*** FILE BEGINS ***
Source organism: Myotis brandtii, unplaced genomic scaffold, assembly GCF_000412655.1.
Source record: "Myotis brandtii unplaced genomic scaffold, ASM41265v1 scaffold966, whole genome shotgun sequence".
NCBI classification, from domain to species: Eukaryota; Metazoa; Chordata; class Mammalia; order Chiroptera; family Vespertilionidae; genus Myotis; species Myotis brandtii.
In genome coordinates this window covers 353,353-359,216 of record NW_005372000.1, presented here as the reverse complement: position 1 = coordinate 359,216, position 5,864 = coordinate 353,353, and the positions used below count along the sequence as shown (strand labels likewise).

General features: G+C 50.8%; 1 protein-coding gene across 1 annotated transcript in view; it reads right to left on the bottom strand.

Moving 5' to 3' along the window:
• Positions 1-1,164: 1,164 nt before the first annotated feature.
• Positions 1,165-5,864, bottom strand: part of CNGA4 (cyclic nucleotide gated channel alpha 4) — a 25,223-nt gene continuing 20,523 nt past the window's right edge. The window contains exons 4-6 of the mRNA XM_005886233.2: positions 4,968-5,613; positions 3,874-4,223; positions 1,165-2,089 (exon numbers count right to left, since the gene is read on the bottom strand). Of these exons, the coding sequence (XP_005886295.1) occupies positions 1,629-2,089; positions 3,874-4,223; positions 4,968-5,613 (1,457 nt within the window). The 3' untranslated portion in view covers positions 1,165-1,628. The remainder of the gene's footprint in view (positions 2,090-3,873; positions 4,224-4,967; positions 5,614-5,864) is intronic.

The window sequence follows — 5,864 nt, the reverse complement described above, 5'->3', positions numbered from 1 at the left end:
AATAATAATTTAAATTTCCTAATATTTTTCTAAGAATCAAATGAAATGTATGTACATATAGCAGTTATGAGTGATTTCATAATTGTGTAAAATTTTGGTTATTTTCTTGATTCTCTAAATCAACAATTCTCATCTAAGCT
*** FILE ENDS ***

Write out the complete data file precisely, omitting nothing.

Source organism: Myotis brandtii, unplaced genomic scaffold, assembly GCF_000412655.1.
Source record: "Myotis brandtii unplaced genomic scaffold, ASM41265v1 scaffold966, whole genome shotgun sequence".
NCBI classification, from domain to species: Eukaryota; Metazoa; Chordata; class Mammalia; order Chiroptera; family Vespertilionidae; genus Myotis; species Myotis brandtii.
In genome coordinates this window covers 353,353-359,216 of record NW_005372000.1, presented here as the reverse complement: position 1 = coordinate 359,216, position 5,864 = coordinate 353,353, and the positions used below count along the sequence as shown (strand labels likewise).

General features: G+C 50.8%; 1 protein-coding gene across 1 annotated transcript in view; it reads right to left on the bottom strand.

Moving 5' to 3' along the window:
• Positions 1-1,164: 1,164 nt before the first annotated feature.
• Positions 1,165-5,864, bottom strand: part of CNGA4 (cyclic nucleotide gated channel alpha 4) — a 25,223-nt gene continuing 20,523 nt past the window's right edge. The window contains exons 4-6 of the mRNA XM_005886233.2: positions 4,968-5,613; positions 3,874-4,223; positions 1,165-2,089 (exon numbers count right to left, since the gene is read on the bottom strand). Of these exons, the coding sequence (XP_005886295.1) occupies positions 1,629-2,089; positions 3,874-4,223; positions 4,968-5,613 (1,457 nt within the window). The 3' untranslated portion in view covers positions 1,165-1,628. The remainder of the gene's footprint in view (positions 2,090-3,873; positions 4,224-4,967; positions 5,614-5,864) is intronic.

The window sequence follows — 5,864 nt, the reverse complement described above, 5'->3', positions numbered from 1 at the left end:
AATAATAATTTAAATTTCCTAATATTTTTCTAAGAATCAAATGAAATGTATGTACATATAGCAGTTATGAGTGATTTCATAATTGTGTAAAATTTTGGTTATTTTCTTGATTCTCTAAATCAACAATTCTCATCTAAGCT